Garden leave

Garden leave, also referred to as gardening leave is when an employer instructs an employee to not work their full, or part of their contracted notice period (this can also include employees who have been made redundant or dismissed).  

Why have I been put on garden leave?

Garden leave is used strategically by employers to protect their business’ interests when an employee leaves, typically when an employee is either going to work for a competitor, and prevent the loss or misuse of any valuable or transferrable assets such as data. 

Am I still classed as an employee while on garden leave?

Yes – until your contracted notice period ends, you are still classed as an employee with that employer. 

Will I be paid on garden leave?

Yes – as you are still classed as an employee, you must get paid as usual and have access to employee benefits until your notice period ends.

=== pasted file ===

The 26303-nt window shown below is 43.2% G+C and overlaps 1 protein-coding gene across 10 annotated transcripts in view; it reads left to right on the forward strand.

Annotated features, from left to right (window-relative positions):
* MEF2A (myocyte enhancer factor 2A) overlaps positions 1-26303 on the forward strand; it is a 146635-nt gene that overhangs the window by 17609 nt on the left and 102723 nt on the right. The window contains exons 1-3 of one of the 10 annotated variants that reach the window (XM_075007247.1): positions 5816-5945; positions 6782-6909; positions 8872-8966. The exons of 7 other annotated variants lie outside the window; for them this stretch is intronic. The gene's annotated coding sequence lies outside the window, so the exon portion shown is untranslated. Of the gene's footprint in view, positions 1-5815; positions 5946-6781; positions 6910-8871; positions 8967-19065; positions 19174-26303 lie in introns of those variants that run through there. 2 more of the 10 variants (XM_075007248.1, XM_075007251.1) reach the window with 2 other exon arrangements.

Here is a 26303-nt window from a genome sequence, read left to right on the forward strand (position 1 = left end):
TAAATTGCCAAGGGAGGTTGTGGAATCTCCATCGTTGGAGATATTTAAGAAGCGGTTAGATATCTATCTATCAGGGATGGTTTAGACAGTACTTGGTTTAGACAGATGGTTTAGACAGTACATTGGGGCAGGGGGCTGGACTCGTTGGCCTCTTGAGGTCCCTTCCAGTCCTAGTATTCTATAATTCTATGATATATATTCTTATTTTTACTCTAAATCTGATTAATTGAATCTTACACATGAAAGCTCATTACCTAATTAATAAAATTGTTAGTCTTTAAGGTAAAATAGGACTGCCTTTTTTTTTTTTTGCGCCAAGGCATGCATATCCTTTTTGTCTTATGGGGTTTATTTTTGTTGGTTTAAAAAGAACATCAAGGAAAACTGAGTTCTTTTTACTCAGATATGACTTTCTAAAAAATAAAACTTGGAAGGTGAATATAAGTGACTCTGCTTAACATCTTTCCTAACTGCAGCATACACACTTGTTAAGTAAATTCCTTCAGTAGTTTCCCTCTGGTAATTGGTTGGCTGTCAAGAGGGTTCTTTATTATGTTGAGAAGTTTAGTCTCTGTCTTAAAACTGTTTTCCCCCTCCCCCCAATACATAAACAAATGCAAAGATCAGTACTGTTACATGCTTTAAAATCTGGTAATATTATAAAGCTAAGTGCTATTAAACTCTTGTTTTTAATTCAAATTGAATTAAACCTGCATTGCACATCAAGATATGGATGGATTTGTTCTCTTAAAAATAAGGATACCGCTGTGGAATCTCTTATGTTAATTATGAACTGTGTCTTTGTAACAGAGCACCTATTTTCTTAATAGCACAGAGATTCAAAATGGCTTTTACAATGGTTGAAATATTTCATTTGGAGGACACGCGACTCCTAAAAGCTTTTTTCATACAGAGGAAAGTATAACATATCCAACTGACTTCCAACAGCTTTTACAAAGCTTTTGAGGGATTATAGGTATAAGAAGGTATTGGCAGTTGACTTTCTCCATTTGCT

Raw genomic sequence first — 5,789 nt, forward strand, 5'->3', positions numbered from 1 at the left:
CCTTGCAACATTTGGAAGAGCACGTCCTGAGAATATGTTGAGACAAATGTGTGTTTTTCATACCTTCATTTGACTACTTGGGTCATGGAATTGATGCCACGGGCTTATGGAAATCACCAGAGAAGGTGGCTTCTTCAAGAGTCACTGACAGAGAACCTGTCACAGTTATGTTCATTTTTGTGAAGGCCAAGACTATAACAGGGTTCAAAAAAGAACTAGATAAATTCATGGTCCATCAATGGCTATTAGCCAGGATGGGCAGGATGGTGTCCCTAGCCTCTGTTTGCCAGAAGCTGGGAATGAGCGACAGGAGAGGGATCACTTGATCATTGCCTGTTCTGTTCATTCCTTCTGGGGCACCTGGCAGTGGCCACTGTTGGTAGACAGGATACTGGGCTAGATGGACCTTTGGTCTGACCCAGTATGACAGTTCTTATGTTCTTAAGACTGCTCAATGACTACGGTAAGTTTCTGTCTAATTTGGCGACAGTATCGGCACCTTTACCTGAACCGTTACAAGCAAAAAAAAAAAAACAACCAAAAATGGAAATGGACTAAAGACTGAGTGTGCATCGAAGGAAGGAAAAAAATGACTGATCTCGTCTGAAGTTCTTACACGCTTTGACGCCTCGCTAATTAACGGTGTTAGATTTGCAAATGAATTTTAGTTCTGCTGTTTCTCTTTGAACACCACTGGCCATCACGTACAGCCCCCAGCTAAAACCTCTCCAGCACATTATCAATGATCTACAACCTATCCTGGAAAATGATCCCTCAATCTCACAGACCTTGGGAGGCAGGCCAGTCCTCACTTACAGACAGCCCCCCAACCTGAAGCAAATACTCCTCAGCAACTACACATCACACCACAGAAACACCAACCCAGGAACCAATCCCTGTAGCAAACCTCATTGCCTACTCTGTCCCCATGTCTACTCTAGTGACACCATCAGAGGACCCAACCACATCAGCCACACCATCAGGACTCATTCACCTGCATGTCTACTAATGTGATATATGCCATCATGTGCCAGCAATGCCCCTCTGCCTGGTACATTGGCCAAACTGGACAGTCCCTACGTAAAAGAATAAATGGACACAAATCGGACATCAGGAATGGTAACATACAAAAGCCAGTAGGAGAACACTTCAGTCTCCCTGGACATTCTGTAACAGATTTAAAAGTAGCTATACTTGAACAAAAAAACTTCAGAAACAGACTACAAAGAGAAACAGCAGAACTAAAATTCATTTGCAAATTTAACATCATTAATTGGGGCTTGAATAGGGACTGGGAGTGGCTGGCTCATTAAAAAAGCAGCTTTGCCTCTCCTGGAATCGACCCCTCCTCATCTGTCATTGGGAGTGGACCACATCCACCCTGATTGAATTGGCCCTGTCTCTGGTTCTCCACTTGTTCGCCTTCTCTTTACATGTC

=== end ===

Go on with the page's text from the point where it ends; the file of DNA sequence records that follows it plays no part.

Do I have to work while on garden leave?

No –while you are contractually still an employee, you will not be required to undertake any work, attend work, or communicate with any customers, clients or colleagues. 

Can I start a new job while on garden leave?

No – you won’t be allowed to work for anyone else during your notice period as you are expected to observe the implied duty of fidelity. 

If you do find employment elsewhere while on garden leave, this will be a breach of contract and your employer may seek legal action against you. 

Annual leave and garden leave

Whilst on garden leave, you will continue to accrue annual leave. Your employer may ask you to take any outstanding leave, or may pay it when your contract ends.  

Is garden leave bad?

Not necessarily – it is commonly used by employers to ensure that their business assets are safe, and typically doesn’t reflect badly on any employee who has been put on it. 

If you need help or advice, please contact us at or on 0800 389 6332.


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